Android and Bamboo – Testing Using the Android Emulator on a CI Server

In a previous post, I discussed how to set up Atlassian Bamboo to build unit tests as part of an Android project. In that post, I went through the steps needed to install the Android SDK on a Bamboo build server, and configure a Bamboo build project to build and test the codebase.

One of the assumptions that I made in the previous post was that all of the unit tests were written with a package called Robolectric (see my post on Android Unit Testing with Robolectric for details on how to set up and use it). Why use Robolectric? Well, it allows you to test your project without having to run the tests on an Android emulator. As you may already know, the emulator – while good – can be slow. However, there are many times when you need to test on an actual Android device. In this post, I will discuss how to run an emulator on your CI server, and configure Bamboo to run Android tests directly in the emulated device.

Assumptions

In this post, I’m going to make several assumptions:

  1. Your Bamboo server is running a Linux OS.
  2. You have already installed the SDK on the Bamboo server, and that it has the components you need to build and support your Android application. If you don’t already have this set up, see my previous post on how to do this.
  3. You are familiar enough with Bamboo that you know how to configure a project, and add several tasks to it.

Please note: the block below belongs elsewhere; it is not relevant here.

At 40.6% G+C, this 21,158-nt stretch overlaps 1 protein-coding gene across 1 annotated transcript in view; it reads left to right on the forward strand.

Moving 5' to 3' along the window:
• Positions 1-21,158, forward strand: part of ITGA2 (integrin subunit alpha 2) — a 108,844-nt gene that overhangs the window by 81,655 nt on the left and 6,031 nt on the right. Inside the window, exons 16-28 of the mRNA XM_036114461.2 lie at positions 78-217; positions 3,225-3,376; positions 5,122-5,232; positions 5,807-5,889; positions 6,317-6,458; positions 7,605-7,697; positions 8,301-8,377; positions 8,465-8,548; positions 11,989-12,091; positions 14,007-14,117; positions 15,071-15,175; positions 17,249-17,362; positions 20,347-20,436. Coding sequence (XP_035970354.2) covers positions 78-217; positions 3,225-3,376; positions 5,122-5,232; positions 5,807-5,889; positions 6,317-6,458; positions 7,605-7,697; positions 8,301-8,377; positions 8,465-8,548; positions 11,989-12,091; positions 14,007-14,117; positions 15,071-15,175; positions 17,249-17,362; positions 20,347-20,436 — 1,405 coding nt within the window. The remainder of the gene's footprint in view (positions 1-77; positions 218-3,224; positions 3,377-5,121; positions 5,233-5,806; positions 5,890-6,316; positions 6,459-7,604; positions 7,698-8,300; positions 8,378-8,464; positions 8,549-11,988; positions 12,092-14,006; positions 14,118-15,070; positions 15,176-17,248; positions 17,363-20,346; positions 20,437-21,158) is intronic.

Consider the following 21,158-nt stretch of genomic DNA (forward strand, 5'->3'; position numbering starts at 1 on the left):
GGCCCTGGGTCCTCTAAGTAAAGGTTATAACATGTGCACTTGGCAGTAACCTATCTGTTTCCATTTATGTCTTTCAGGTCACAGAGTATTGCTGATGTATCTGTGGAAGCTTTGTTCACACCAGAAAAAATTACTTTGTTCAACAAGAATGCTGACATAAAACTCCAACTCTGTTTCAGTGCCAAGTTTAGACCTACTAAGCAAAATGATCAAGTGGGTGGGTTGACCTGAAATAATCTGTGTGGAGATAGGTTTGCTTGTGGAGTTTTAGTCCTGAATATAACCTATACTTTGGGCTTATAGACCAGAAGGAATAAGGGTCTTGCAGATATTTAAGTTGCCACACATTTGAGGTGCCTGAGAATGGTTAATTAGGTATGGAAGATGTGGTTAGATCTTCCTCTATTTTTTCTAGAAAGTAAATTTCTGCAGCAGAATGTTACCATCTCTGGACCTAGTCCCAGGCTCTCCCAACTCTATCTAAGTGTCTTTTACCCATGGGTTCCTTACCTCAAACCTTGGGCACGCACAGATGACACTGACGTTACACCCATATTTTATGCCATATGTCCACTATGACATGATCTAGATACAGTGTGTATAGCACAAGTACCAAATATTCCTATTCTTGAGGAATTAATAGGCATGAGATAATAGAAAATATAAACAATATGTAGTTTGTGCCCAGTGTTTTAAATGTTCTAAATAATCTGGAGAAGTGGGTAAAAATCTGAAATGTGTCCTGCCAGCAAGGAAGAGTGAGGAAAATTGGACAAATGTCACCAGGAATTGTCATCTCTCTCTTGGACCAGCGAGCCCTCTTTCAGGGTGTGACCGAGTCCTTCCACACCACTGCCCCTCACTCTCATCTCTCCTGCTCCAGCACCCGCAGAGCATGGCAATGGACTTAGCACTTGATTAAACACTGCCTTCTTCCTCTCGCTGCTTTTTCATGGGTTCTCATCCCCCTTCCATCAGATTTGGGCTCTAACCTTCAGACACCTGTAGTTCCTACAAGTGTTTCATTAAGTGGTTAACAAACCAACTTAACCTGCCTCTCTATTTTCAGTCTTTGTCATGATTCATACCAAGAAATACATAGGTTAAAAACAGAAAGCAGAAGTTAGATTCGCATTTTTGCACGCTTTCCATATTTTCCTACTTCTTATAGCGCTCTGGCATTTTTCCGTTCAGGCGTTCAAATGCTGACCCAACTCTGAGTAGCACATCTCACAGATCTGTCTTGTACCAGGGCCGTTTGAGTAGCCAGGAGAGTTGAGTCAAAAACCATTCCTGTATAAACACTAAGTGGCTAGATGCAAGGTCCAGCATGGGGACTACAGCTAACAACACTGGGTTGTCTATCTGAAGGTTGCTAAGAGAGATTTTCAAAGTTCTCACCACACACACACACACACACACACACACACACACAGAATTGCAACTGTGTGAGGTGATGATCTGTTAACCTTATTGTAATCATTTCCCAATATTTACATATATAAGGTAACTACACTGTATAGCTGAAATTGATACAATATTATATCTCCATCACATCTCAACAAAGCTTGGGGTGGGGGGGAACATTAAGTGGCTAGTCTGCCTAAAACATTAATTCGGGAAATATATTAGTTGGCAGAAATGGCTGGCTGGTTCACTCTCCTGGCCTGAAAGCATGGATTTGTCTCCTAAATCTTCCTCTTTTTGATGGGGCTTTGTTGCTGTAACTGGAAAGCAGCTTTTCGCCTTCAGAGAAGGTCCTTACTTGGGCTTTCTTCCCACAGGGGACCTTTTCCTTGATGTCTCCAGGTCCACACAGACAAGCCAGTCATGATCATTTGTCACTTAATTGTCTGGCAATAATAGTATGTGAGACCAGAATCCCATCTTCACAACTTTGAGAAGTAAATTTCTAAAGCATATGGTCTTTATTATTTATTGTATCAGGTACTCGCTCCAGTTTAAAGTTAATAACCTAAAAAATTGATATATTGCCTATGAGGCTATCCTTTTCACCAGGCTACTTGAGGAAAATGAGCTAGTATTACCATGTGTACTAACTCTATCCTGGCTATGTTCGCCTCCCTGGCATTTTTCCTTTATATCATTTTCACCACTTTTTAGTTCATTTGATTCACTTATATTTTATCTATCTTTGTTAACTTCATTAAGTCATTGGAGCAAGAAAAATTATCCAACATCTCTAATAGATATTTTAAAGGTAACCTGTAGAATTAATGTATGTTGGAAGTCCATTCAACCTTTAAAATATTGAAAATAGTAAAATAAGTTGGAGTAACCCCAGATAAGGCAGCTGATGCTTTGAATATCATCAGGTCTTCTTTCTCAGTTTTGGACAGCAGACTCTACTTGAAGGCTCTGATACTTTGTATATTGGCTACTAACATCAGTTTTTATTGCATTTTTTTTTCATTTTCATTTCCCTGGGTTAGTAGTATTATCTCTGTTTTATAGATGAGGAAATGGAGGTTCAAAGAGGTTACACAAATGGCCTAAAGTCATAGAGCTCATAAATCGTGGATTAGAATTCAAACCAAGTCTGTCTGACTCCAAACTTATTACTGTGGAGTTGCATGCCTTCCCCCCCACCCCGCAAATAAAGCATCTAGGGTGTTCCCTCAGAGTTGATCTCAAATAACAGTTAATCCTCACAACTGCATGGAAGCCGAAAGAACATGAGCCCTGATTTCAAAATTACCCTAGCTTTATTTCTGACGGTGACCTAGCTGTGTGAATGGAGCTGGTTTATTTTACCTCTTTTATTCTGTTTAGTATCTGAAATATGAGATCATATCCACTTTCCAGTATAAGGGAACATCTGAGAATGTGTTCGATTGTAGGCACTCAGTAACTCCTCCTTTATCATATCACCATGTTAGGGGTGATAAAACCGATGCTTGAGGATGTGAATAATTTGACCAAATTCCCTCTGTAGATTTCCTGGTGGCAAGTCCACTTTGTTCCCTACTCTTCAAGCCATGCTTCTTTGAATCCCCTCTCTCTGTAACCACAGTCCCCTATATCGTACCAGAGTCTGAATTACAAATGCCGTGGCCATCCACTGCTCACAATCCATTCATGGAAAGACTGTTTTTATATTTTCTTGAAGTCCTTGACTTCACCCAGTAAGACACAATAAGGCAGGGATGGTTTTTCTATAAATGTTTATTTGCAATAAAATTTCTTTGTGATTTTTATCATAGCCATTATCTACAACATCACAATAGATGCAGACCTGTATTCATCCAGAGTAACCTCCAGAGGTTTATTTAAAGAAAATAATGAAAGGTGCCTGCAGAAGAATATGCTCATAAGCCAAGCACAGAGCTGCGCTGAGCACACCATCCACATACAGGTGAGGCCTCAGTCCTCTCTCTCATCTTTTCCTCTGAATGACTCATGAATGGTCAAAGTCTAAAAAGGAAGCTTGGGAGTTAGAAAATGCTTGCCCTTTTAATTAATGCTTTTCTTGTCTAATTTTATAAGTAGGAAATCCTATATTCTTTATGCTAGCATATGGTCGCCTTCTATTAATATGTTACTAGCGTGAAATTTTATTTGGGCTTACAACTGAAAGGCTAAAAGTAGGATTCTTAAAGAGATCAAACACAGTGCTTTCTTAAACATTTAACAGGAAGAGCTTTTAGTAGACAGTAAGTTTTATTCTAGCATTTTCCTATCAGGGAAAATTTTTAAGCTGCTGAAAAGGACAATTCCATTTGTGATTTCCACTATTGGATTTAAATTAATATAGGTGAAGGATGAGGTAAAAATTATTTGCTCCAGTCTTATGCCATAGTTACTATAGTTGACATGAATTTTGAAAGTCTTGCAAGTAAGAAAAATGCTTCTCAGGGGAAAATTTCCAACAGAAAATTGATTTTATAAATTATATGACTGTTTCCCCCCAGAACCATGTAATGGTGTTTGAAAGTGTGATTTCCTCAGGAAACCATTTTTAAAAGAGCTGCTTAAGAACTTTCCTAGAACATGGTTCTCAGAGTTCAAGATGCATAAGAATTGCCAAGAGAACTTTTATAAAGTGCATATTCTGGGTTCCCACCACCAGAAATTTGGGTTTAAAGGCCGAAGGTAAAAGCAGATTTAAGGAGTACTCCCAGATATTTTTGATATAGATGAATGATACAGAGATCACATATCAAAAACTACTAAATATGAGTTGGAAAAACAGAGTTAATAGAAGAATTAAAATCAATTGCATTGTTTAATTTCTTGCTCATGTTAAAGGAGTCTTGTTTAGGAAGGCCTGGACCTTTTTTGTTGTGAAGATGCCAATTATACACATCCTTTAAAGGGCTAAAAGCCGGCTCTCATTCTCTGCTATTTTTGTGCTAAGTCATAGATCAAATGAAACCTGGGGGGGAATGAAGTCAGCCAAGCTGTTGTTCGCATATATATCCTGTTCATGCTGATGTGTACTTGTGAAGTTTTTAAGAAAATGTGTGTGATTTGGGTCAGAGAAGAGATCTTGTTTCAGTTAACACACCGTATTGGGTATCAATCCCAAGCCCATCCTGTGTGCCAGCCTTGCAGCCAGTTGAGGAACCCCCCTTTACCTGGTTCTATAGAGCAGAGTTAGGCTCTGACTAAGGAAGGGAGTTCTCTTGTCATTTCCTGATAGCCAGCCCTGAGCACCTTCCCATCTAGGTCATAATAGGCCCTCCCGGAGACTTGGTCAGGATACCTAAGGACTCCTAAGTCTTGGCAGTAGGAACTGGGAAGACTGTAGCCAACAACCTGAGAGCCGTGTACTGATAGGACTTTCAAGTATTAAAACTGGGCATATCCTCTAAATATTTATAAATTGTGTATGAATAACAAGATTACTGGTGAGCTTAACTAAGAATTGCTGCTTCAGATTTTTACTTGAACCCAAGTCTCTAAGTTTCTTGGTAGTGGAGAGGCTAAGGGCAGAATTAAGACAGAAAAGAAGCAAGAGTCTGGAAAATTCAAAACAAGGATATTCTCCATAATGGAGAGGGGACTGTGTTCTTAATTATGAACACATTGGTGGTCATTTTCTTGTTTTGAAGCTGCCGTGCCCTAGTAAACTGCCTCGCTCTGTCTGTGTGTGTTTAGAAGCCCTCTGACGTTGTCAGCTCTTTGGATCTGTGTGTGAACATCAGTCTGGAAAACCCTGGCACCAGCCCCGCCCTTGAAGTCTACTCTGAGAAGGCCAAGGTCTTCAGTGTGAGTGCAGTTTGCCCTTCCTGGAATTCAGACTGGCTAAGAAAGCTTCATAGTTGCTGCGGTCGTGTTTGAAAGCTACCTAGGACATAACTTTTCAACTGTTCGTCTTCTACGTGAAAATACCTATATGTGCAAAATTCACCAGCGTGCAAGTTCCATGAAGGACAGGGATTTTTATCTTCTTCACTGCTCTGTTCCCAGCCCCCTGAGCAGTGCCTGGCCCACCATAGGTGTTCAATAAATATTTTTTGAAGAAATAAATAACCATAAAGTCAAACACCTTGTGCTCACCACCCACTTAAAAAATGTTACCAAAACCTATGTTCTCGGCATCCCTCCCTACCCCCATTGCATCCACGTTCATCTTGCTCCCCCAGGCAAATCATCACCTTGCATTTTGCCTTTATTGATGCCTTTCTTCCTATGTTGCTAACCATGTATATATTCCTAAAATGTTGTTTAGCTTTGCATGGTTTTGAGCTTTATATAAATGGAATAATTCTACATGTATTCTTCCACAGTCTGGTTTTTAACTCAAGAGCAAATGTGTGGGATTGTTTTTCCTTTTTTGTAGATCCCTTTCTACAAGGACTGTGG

4. You have access to a shell on the build server so that you can define a few things that Bamboo needs.
  5. You want to run tests that actually require an emulator (or device) to run. Tests such as ActivityInstrumentationTestCase2 and ProviderTestCase2 are good examples of tests that need to be run on an emulator or device.

The Solution

Implementing this solution involves the following steps:

  1. Define an emulated device.
  2. Start a headless emulator in the background, and monitor it.
  3. In Bamboo, add a task to run the tests on the emulator.

Define an Emulated Device

You need to shell into your build server now. Once there, you need to define an emulator with the configuration your application requires. In my case, I needed an emulator that supported API level 19 (KitKat). In the example below, I’m also using the x86 image for the emulator. I called my new emulator android_x86. Make sure you switch to the user that has access to the Android SDK that you installed.

android create avd --force -n android_x86 -t android-19 --abi x86

Side-note: why use the x86 image? If you are have either an Intel or AMD processor on Linux, the x86 image can be accelerated as long as you have KVM installed. See my post on Android Emulator VM Acceleration on AMD for details on how to install KVM.

Starting and Monitoring a Headless Emulator

For this task, we will create a start/stop script for an Android emulator, and install and use the Linux program monit to spin up the emulator and make sure it continues to run. The monit program is a great monitoring program that will be able to see if an emulator is running, and if not, start one up in headless mode. Plus, it has a web interface that will let us start, stop, and monitor the status of the running Android emulator from within a browser.

An Emulator Start/Stop Script

The first thing to do is to create a script that will be responsible for starting and stopping the emulator in headless mode. What is headless mode? Usually a build server does not have a monitor attached to it, and thus anything that tries to open a window on the display will error out. Operating the emulator in headless mode will prevent that from happening, since it won’t try and display an emulator window. A few blogs out on the net have good instructions on how to do this (for example, Paul Estrada’s post on defining a headless emulator for Travis CI).